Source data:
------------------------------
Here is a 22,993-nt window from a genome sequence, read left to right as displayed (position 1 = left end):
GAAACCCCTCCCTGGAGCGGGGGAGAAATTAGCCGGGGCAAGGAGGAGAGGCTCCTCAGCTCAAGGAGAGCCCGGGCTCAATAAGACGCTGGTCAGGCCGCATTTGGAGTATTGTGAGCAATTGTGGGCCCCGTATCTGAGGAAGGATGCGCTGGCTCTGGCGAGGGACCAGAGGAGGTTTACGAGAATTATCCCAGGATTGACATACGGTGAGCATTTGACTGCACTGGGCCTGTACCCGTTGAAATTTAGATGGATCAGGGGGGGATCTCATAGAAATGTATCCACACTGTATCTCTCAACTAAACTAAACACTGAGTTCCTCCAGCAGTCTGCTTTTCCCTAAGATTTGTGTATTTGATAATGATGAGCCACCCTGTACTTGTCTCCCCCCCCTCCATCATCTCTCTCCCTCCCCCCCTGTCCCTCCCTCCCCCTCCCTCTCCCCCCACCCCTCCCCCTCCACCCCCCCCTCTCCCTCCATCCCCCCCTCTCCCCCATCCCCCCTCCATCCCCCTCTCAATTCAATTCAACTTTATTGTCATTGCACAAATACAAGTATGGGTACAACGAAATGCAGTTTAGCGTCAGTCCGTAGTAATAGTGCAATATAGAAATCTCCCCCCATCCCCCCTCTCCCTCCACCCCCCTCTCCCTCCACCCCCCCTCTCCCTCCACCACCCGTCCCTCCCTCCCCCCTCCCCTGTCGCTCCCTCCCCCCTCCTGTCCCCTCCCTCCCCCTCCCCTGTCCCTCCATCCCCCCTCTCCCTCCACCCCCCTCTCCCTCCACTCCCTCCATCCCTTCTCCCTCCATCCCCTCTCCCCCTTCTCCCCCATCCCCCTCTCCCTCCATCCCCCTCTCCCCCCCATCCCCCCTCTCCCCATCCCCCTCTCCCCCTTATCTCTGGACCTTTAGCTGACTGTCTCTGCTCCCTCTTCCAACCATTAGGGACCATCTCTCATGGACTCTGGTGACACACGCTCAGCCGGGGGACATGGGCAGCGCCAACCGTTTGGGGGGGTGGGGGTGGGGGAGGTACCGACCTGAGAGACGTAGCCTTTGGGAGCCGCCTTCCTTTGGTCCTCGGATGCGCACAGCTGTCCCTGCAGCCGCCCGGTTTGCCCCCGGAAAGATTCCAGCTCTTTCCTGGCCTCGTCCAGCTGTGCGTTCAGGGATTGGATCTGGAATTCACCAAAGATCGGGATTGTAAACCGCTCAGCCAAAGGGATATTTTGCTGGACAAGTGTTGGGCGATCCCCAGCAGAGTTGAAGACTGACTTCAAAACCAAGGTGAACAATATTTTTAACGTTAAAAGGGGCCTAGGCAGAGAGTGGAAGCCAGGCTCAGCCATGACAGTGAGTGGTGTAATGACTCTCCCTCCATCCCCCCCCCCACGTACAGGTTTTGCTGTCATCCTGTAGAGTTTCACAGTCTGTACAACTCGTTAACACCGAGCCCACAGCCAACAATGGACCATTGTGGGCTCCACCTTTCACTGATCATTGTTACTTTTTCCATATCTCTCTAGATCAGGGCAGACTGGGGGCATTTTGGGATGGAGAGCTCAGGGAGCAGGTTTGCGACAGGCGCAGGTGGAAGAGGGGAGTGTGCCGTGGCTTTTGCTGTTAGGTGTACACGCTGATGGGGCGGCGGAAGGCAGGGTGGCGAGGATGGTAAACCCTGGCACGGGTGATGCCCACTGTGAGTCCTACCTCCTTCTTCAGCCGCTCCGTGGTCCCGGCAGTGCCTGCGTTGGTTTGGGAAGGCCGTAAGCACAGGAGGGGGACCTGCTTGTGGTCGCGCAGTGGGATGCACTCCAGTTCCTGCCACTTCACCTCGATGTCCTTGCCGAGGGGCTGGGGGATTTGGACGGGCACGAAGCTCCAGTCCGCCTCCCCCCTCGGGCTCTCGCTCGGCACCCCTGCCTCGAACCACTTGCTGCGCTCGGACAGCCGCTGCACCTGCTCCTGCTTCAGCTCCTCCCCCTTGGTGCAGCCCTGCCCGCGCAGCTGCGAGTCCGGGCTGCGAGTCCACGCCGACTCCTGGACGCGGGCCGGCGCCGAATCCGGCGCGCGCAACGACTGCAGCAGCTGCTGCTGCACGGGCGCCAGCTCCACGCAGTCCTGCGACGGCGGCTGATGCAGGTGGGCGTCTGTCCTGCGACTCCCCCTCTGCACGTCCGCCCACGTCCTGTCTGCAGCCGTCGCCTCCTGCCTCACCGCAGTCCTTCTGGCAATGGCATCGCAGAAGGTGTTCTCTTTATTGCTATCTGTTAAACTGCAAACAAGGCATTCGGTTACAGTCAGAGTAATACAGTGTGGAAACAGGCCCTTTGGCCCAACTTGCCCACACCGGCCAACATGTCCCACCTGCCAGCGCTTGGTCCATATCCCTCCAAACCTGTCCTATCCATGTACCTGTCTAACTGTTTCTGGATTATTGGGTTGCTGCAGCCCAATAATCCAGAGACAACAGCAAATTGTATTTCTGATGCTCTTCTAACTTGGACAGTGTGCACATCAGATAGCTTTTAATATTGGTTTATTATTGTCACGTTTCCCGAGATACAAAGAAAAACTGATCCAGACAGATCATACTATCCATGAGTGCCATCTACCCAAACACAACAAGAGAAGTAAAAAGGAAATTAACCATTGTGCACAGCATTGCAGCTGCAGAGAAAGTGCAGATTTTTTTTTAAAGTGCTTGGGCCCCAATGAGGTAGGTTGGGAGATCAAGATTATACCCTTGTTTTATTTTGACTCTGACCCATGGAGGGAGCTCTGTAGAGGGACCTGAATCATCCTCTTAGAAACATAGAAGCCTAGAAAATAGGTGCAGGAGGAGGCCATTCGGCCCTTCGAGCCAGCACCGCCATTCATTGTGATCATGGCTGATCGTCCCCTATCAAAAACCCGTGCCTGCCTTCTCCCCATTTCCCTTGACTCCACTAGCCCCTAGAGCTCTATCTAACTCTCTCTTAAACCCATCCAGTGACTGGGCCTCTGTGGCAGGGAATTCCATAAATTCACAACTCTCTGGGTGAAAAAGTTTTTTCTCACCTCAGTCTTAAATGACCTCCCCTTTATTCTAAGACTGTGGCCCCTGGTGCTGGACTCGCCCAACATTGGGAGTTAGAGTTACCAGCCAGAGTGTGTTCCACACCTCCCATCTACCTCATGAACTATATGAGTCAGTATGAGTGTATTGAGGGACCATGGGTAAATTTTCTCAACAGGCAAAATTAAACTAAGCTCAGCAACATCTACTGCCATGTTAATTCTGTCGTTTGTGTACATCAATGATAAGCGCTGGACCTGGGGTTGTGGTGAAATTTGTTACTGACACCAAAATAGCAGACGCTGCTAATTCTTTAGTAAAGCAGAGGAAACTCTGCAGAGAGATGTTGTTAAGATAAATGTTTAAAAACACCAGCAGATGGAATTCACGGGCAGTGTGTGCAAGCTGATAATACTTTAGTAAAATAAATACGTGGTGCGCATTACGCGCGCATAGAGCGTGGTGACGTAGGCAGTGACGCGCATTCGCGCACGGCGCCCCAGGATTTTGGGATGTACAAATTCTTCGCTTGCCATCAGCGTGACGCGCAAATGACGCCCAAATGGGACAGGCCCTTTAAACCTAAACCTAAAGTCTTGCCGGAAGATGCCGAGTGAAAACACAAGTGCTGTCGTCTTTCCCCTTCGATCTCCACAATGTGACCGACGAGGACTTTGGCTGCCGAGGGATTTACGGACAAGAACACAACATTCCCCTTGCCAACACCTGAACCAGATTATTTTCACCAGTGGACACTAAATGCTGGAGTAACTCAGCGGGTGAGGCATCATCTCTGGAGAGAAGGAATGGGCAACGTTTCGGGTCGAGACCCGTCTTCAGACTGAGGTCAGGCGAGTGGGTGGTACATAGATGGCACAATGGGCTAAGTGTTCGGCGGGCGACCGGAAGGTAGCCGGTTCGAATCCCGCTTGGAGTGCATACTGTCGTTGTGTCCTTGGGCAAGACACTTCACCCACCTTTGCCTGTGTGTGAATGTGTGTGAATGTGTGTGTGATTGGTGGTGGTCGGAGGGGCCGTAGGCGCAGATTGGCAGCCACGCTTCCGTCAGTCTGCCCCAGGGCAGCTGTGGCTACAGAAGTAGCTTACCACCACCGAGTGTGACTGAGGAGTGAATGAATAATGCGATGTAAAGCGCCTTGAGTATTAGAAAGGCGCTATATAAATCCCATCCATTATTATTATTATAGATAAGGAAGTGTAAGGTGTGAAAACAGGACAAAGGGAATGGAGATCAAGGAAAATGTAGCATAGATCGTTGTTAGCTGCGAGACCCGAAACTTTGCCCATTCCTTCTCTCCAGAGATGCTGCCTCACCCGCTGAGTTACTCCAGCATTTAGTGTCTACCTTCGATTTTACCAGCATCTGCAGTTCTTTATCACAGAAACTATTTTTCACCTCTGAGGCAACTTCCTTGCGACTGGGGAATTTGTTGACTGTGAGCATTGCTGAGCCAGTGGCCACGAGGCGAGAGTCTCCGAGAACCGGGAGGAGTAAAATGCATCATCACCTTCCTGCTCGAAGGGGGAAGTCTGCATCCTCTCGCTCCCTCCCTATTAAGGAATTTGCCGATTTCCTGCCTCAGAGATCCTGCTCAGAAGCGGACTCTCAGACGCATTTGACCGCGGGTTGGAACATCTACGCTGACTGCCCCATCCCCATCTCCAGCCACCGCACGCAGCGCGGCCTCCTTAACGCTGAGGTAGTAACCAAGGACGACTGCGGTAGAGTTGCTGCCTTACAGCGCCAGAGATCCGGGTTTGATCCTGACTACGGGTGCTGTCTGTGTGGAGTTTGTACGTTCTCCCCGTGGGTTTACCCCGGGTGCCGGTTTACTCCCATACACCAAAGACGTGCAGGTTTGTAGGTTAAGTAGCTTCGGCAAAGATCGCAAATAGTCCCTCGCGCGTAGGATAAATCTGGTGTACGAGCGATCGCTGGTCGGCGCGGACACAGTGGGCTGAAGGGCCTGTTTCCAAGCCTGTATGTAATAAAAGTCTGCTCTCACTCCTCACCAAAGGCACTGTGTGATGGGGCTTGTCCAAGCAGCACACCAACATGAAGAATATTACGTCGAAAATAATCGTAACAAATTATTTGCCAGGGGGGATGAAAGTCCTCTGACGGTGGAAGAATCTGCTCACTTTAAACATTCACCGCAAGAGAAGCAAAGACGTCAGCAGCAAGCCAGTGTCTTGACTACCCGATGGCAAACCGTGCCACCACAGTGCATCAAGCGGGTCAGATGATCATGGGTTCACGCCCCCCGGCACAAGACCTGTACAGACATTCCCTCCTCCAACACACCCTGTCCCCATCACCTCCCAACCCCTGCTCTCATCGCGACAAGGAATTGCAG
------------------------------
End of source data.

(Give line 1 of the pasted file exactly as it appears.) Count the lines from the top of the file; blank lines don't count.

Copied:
Here is a 22,993-nt window from a genome sequence, read left to right as displayed (position 1 = left end):